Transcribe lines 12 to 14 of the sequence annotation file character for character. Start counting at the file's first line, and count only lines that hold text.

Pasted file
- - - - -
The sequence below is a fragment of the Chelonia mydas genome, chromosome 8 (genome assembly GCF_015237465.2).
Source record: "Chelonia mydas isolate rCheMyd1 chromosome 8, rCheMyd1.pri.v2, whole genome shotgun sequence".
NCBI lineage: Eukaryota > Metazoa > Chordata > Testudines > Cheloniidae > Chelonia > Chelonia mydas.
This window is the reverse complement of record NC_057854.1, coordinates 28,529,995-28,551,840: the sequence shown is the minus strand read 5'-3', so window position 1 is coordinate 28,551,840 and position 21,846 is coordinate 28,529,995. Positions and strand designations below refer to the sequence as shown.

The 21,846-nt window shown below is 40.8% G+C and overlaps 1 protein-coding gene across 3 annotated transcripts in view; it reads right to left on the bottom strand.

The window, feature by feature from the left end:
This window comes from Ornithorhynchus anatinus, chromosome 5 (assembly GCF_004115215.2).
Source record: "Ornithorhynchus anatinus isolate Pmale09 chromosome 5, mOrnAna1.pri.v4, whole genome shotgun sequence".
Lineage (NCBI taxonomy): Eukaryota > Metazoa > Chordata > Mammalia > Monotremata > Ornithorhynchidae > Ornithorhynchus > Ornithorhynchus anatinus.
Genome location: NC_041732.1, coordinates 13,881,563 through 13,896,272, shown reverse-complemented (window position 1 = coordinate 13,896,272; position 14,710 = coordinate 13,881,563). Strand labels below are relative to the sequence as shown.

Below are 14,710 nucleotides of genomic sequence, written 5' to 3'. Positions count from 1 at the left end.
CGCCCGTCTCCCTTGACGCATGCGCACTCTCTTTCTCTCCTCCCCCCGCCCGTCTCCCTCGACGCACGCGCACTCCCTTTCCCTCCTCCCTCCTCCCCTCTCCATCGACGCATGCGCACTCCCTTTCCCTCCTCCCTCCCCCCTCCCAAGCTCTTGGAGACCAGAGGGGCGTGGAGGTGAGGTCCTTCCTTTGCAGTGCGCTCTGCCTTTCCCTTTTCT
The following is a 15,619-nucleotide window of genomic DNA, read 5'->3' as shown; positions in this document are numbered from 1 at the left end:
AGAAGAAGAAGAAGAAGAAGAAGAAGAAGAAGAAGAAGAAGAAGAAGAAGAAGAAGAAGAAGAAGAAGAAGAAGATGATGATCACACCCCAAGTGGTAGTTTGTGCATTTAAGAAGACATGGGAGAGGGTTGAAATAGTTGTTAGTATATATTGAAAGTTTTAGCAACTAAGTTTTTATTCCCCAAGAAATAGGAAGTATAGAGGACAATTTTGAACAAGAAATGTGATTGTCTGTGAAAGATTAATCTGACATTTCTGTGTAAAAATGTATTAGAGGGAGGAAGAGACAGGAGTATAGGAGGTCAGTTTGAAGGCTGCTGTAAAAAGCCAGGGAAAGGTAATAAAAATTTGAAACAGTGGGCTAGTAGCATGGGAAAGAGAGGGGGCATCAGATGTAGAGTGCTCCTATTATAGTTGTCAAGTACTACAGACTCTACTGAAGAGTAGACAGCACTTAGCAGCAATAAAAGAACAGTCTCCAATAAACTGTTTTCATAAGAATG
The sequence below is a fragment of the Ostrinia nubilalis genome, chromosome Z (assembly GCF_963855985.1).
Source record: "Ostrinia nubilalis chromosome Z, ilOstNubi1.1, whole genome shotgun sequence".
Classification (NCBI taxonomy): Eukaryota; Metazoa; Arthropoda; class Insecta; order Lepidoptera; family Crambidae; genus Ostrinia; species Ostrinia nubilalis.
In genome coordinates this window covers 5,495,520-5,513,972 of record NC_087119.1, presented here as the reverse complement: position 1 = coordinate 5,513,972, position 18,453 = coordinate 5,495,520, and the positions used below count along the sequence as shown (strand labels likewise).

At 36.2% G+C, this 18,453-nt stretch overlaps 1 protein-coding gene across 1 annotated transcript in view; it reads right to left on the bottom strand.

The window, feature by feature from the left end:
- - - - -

CGCCCGTCTCCCTTGACGCATGCGCACTCTCTTTCTCTCCTCCCCCCGCCCGTCTCCCTCGACGCACGCGCACTCCCTTTCCCTCCTCCCTCCTCCCCTCTCCATCGACGCATGCGCACTCCCTTTCCCTCCTCCCTCCCCCCTCCCAAGCTCTTGGAGACCAGAGGGGCGTGGAGGTGAGGTCCTTCCTTTGCAGTGCGCTCTGCCTTTCCCTTTTCT
The following is a 15,619-nucleotide window of genomic DNA, read 5'->3' as shown; positions in this document are numbered from 1 at the left end:
AGAAGAAGAAGAAGAAGAAGAAGAAGAAGAAGAAGAAGAAGAAGAAGAAGAAGAAGAAGAAGAAGAAGAAGAAGATGATGATCACACCCCAAGTGGTAGTTTGTGCATTTAAGAAGACATGGGAGAGGGTTGAAATAGTTGTTAGTATATATTGAAAGTTTTAGCAACTAAGTTTTTATTCCCCAAGAAATAGGAAGTATAGAGGACAATTTTGAACAAGAAATGTGATTGTCTGTGAAAGATTAATCTGACATTTCTGTGTAAAAATGTATTAGAGGGAGGAAGAGACAGGAGTATAGGAGGTCAGTTTGAAGGCTGCTGTAAAAAGCCAGGGAAAGGTAATAAAAATTTGAAACAGTGGGCTAGTAGCATGGGAAAGAGAGGGGGCATCAGATGTAGAGTGCTCCTATTATAGTTGTCAAGTACTACAGACTCTACTGAAGAGTAGACAGCACTTAGCAGCAATAAAAGAACAGTCTCCAATAAACTGTTTTCATAAGAATG